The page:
See youself

June 17, 2019

By Dan Rockwell via  Article

The Mirrors That Help You See Yourself

“Ego sees others but not itself. Egoless is a silly myth. Ego serves leaders well when self-interest drives service. But ego has a dark side.

You have an ego problem if:

  1. Fault-finding comes naturally, but affirmation is like choking on mosquitoes.
  2. Taking offense is an Olympic sport with you. Are you easily offended?
  3. You’re too busy or important for conversations.
  4. Correction from others offends you.
  5. You give explanations when someone corrects you.
  6. The problem is always ‘out there’.
  7. Giving advice is an exercise in recreation. It’s your attempt at getting people to be more like you.


Others are mirrors.

Everything that irritates us about others can lead us to an understanding of ourselves. Carl Jung

The things that irritate you about others often reflect your own weaknesses. I see this in the clash of controlling people. Controlling people hate each other.


Ask yourself, ‘What might I learn about myself?’ when someone irritates me. Others help you see yourself. You won’t become self-aware by meditating under a tree. You see yourself when you brush against people. …

Helping others see themselves:

#1. Maintain emotional calm when bringing up sensitive issues.

#2. Explain how you learned to see yourself in others. Lead by example.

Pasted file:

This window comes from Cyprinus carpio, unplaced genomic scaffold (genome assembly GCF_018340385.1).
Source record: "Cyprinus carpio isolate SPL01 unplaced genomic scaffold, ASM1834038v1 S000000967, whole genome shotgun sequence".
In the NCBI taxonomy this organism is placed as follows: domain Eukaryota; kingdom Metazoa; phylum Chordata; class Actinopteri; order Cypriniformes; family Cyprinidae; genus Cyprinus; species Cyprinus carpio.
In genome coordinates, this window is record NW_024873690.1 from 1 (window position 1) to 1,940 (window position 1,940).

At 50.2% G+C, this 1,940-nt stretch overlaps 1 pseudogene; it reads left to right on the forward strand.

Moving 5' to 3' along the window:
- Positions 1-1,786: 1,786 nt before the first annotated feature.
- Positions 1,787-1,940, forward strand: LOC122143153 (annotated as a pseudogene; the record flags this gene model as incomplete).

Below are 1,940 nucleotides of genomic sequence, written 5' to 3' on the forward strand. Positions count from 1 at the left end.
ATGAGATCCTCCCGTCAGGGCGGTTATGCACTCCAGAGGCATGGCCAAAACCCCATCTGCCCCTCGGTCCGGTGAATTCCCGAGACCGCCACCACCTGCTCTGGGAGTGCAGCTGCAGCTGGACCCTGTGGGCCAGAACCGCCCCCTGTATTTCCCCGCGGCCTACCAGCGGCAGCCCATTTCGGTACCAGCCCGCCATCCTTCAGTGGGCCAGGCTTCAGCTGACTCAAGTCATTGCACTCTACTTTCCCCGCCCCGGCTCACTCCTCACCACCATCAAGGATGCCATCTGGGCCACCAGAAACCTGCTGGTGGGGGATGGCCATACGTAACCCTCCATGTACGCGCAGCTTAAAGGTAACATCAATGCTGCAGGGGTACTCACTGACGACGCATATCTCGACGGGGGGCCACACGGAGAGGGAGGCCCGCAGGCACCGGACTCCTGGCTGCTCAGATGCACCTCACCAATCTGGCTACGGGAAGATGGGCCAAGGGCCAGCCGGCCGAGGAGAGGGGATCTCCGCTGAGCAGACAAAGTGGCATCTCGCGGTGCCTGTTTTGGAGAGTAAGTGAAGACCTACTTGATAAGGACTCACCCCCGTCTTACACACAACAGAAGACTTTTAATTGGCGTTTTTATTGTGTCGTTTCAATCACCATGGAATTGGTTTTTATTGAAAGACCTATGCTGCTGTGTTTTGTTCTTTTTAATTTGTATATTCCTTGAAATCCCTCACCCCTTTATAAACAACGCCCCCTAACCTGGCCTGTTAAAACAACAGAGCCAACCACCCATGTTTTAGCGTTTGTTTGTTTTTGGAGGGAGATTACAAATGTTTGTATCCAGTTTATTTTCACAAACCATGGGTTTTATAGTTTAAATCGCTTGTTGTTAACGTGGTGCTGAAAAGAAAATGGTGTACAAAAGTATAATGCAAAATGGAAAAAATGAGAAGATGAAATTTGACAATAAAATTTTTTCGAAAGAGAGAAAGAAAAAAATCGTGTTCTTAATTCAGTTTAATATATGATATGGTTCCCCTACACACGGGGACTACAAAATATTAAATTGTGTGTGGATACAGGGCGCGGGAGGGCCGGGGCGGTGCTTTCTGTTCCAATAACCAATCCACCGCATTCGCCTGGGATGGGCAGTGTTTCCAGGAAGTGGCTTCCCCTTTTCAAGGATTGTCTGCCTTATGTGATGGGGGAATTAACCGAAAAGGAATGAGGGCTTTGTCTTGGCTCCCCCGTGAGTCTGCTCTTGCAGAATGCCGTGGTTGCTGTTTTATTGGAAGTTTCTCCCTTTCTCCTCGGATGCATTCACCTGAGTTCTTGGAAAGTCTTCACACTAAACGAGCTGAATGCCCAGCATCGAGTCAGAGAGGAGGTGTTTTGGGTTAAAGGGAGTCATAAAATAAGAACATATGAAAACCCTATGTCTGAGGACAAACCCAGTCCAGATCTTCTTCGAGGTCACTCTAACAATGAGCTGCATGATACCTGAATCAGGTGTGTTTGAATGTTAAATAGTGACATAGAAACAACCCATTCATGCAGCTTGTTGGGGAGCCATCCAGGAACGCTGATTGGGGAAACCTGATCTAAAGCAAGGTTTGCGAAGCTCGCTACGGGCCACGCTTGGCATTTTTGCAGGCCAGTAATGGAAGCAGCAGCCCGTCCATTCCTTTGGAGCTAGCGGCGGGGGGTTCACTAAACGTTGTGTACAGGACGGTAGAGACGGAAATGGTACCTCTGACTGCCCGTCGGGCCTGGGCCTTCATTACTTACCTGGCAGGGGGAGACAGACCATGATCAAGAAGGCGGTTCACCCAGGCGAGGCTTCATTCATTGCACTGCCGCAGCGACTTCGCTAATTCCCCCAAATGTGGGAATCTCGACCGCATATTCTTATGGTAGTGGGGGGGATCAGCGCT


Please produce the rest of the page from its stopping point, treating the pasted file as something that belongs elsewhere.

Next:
#3. Be curious.

  • Who irritates you?
  • How might you share some of their irritating qualities?
  • What advice would you give to that irritating other?
  • How might that advice apply to you?

You connect with others when you accept your own imperfections.”


The dumbing down of America

June 17, 2019

“I have a foreboding of an America in my children’s or my grandchildren’s time — when the United States is a service and information economy; when nearly all the key manufacturing industries have slipped away to other countries; when awesome technological powers are in the hands of a very few, and no one representing the public interest can even grasp the issues; when the people have lost the ability to set their own agendas or knowledgeably question those in authority; when, clutching our crystals and nervously consulting our horoscopes, our critical faculties in decline, unable to distinguish between what feels good and what’s true, we slide, almost without noticing, back into superstition and darkness.